Mass incarceration is the new Jim Crow. Between 1970 and 1995, the incarceration of African Americans increased 7 times. Currently African Americans make up 12 % of the population in the U.S. but 53% of the nation’s prison population. There are more African Americans under correctional control today—in prison or jail, on probation or parole—than were enslaved in 1850, a decade before the Civil War began.
The prison system is the most visible example of policies of punitive containment of the most marginalized and oppressed in our society. Prior to incarceration, 2/3 of all prisoners lived in conditions of economic hardship. While the perpetrators of white-collar crime largely go free.
In addition, the Center for Economic and Policy Research estimated that in 2008 alone there was a loss in economic input associated with people released from prison equal to $57 billion to $65 billion.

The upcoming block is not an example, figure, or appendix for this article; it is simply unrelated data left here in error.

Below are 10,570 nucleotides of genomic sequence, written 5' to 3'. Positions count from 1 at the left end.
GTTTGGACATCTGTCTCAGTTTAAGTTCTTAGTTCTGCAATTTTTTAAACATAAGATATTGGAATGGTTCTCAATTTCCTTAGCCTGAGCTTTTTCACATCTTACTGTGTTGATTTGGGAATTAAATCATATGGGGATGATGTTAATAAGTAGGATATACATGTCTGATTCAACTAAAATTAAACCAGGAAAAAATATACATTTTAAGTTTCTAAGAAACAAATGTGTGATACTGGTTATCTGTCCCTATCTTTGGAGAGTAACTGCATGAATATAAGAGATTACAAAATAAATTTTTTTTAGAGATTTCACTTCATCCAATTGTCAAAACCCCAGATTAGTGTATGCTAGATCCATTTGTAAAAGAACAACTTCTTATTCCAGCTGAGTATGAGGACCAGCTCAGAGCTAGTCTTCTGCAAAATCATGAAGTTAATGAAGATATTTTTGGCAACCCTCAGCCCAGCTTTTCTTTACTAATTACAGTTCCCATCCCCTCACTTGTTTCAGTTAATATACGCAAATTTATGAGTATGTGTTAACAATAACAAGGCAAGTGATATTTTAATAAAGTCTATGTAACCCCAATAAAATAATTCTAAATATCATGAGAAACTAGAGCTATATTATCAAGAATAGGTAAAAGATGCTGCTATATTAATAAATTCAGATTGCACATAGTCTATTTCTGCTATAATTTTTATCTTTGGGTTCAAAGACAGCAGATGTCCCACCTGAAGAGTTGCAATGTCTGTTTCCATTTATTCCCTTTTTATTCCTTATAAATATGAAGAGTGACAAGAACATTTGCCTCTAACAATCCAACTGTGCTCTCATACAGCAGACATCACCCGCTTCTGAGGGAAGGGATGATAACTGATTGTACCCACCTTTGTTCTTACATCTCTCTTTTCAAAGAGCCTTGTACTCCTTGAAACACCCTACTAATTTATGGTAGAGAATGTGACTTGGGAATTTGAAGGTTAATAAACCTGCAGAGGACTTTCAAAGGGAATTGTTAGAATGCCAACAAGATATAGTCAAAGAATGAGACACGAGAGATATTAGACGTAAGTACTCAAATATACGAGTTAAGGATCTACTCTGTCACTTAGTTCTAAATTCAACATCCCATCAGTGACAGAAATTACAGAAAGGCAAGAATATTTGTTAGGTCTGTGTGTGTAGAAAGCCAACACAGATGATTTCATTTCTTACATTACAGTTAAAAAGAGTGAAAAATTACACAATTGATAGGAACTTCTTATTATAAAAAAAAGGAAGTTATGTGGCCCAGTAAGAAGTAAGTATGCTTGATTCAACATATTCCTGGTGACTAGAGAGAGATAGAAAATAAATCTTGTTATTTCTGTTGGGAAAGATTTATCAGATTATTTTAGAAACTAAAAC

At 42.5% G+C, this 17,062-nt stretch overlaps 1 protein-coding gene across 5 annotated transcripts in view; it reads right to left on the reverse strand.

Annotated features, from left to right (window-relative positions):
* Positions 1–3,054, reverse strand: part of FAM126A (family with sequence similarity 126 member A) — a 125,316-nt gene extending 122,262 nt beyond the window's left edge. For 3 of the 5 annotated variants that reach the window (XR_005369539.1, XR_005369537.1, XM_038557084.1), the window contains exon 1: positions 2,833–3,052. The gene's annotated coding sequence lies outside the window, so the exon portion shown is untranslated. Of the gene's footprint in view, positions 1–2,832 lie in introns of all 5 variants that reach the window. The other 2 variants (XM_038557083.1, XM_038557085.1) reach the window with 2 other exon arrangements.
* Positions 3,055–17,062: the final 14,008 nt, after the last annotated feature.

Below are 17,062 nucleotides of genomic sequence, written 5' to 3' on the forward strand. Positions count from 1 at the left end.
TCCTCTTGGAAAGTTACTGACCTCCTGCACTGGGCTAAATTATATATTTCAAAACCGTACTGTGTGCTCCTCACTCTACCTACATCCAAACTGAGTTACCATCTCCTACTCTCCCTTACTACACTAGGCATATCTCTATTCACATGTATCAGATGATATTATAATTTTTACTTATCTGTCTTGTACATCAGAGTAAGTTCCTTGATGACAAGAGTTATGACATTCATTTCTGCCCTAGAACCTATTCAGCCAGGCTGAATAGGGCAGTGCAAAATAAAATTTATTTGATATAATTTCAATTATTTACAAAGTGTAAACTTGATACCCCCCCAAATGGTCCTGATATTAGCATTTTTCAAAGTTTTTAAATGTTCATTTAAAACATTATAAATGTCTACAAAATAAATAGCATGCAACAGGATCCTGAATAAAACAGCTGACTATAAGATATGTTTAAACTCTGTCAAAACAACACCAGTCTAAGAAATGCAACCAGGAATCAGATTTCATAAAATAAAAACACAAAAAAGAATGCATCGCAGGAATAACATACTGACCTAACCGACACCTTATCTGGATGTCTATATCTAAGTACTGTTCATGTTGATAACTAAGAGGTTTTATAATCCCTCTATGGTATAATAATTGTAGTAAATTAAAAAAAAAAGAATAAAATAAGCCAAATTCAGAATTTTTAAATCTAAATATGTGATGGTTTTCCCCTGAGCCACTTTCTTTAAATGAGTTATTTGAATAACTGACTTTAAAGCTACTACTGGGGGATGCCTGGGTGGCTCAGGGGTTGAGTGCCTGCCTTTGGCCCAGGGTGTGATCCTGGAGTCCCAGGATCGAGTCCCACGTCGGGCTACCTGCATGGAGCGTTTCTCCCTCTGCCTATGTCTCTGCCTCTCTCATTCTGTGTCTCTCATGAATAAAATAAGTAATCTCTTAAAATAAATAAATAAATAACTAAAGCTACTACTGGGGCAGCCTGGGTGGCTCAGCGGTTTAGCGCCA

We call on Occupies across the country to support:
Abolishing unjust sentences, such as the Death Penalty, Life Without the Possibility of Parole, Three Strikes, Juvenile Life Without Parole, and the practice of trying children as adults.
Standing in solidarity with movements initiated by prisoners and taking action to support prisoner demands, including the Georgia Prison Strike and the Pelican Bay/California Prisoners Hunger Strikes.
Freeing political prisoners, such as Mumia Abu-Jamal, Leonard Peltier, Lynne Stewart, B. Manning and Romaine “Chip” Fitzgerald, a Black Panther Party member incarcerated since 1969.
Demanding an end to the repression of activists, specifically the targeting of African Americans and those with histories of incarceration, such as Khali in Occupy Oakland who could now face a life sentence, on trumped-up charges, and many others being falsely charged after only exercising their First Amendment rights.
Demanding an end to the brutality of the current system, including the torture of those who have lived for many years in Secured Housing Units (SHUs) or in solitary confinement.
Demanding that our tax money spent on isolating, harming and killing prisoners, instead be invested in improving the quality of life for all and be spent on education, housing, health care, mental health care and other human services which contribute to the public good.